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What’s a stop for?
Risk control obviously. Blah. Blah. Blah.
We all know that stop is the only thing that stands between you and financial ruin and yet we ALL ignore that advice once, twice, a million times over the course of our trading.
Because most of us don’t understand stops and see them only as a source of pain.
A stop is there only for one purpose only.
To. Make. You. Money.
That’s right. You heard me. A stop is there to make you money. If you are not making money – you are doing it wrong.
The stop’s only function is to answer the following question – how much room do I need for my trade to hit profit at a bigger expectancy than my stop? To review the idea of winning edge read my column from last week, but meanwhile, understand that you WILL LOSE. YOU WILL ALWAYS LOSE. The key to winning is to make that loss either much less frequent or just less than you profit.
It is in my view much easier to make the stop be less frequent rather than absolutely less money than your target. But that depends entirely on your personality. If you are the type of person who can hold for a 200 pip gain – then sure you can have 50 pip stops and still win. Still, in all my testing experience it is much easier to find a positive setup with 1-4 risk-reward profile (risk 200 make 50) rather 4-1 profiles (risk 50 make 200). 4-1 profiles usually payout 18-20% of the time which makes them a loser (4-1 has a breakeven of 20%) 1-4 profiles can be accurate 85-87% of the time making them profitable.
But that is neither here nor there. The point is not to start a religious war about risk-reward ratios but to find a sweet spot for YOU.
In my day trading, I have found 1-2 risk-reward is just the sweet spot I need. I worked out my stop after I figured out what I can accept as a take profit. As you all know I have zero impulse control so I can only take 2 points in ES 20 in YM and 10 max in NQ before I start getting the joneses. So the question I had to answer was – what was the reasonable stop on such a set up that gave me a winning edge? The answer was twice my risk putting my breakeven at 67%. Since I’ve been hitting 75%-80% of my trades I am very comfortably ahead.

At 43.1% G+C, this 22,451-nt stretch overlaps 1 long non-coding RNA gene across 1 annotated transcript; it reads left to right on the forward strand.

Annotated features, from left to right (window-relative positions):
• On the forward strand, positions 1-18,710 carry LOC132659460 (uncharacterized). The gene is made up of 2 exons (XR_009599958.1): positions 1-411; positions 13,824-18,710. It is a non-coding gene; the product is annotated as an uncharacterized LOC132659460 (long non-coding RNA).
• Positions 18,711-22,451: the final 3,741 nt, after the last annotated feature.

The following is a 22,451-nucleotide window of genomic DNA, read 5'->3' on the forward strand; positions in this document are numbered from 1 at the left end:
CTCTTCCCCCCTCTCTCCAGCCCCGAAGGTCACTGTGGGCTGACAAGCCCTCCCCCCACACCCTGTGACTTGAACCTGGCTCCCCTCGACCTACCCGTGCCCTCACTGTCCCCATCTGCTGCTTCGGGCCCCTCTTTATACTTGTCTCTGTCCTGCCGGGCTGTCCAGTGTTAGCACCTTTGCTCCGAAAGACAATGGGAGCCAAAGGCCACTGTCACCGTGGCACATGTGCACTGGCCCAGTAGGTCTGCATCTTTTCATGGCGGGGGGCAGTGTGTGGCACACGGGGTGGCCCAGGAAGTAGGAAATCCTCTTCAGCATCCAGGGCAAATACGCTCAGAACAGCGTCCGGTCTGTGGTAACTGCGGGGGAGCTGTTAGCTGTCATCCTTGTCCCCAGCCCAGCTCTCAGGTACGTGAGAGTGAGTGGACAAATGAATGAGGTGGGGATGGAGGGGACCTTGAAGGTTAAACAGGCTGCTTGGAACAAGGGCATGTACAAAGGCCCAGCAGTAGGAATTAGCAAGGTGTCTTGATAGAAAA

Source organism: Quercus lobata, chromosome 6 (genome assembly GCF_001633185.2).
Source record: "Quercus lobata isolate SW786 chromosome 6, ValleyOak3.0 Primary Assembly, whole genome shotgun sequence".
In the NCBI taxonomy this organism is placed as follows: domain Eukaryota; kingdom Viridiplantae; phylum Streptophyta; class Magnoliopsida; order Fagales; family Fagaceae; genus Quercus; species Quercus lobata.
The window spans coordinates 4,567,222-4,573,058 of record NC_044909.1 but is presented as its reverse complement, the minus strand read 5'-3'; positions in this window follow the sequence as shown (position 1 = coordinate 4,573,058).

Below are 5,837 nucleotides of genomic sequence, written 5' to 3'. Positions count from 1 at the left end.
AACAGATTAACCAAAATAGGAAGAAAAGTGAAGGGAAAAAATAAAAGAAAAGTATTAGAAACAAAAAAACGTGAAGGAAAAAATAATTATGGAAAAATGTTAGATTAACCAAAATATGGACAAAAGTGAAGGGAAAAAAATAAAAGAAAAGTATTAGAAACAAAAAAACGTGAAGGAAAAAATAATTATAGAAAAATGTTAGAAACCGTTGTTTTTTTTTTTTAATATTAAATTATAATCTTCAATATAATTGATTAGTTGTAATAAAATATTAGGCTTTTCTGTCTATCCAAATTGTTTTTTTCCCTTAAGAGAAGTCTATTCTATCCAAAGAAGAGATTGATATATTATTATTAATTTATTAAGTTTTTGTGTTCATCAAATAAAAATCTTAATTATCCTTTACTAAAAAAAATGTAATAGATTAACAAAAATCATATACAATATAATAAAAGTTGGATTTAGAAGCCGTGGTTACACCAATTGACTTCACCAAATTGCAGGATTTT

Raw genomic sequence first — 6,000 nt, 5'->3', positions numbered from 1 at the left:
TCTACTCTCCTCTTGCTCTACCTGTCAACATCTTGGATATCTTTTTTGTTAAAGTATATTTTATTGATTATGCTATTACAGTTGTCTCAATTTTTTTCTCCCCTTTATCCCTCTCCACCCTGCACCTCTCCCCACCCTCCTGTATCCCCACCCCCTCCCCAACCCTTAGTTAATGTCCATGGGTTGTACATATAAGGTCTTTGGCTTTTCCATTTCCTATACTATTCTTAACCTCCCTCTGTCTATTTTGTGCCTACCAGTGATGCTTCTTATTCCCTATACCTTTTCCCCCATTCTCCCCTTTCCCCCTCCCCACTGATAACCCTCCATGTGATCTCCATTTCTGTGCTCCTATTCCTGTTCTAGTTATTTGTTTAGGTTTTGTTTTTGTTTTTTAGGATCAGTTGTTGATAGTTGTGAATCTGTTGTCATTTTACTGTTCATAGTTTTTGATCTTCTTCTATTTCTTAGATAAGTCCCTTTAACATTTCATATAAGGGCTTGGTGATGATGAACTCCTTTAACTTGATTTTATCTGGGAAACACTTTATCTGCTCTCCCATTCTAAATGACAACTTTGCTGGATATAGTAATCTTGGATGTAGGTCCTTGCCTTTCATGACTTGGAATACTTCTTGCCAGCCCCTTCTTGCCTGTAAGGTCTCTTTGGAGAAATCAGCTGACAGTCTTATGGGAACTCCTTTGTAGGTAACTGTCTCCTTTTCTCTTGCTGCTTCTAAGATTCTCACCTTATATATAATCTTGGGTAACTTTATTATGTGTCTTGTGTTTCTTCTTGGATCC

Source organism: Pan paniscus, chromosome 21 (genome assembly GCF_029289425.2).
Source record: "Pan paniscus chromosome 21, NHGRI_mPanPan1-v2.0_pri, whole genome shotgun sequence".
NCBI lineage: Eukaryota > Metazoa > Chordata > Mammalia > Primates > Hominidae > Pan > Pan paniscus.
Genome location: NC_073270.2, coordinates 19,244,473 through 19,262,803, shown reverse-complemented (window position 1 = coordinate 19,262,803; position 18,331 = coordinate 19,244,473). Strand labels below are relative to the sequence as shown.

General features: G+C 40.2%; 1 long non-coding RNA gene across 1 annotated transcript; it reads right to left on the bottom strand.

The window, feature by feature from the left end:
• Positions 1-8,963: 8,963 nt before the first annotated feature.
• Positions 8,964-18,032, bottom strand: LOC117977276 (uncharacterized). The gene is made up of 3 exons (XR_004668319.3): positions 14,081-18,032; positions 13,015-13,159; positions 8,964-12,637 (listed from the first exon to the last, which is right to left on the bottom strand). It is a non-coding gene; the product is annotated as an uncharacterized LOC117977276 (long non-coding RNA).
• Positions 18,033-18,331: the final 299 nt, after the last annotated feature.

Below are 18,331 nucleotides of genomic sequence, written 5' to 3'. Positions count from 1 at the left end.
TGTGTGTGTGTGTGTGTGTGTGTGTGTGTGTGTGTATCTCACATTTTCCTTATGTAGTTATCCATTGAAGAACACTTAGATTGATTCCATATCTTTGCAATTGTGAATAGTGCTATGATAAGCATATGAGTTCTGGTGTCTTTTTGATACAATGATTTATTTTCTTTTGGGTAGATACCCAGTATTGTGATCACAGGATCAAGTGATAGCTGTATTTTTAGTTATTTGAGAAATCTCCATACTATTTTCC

Now here is the amazing thing that happens once you understand the purpose of the stop. You never again lift it. You not only accept it but you actually expect it as it all becomes part of your trading plan, just like food spoilage is part of a restaurant’s business plan.
Of course, you do your best to minimize it, but honestly, most of the time you don’t even think about it because you are focused on what really matters most – the next good set up. This is the way it should be and I can’t tell you how much less stressful this becomes on a day to day basis.
You stop agonizing over every market beat and instead ask the only question that matters – is my plan working in the current environment?
So, taking my last three columns together, here is what I think works in the market.
1. Don’t contort yourself to the market. Know your comfort level. Find your sweet spot profit and start from there.
2. Understand expectancy and the winning edge. Be realistic. (5% above breakeven is AWESOME!)
3. View your stop as a key part of a profitable trading plan and work on entries – cause trading is timing and that’s all there is.
Happy Trading Guys!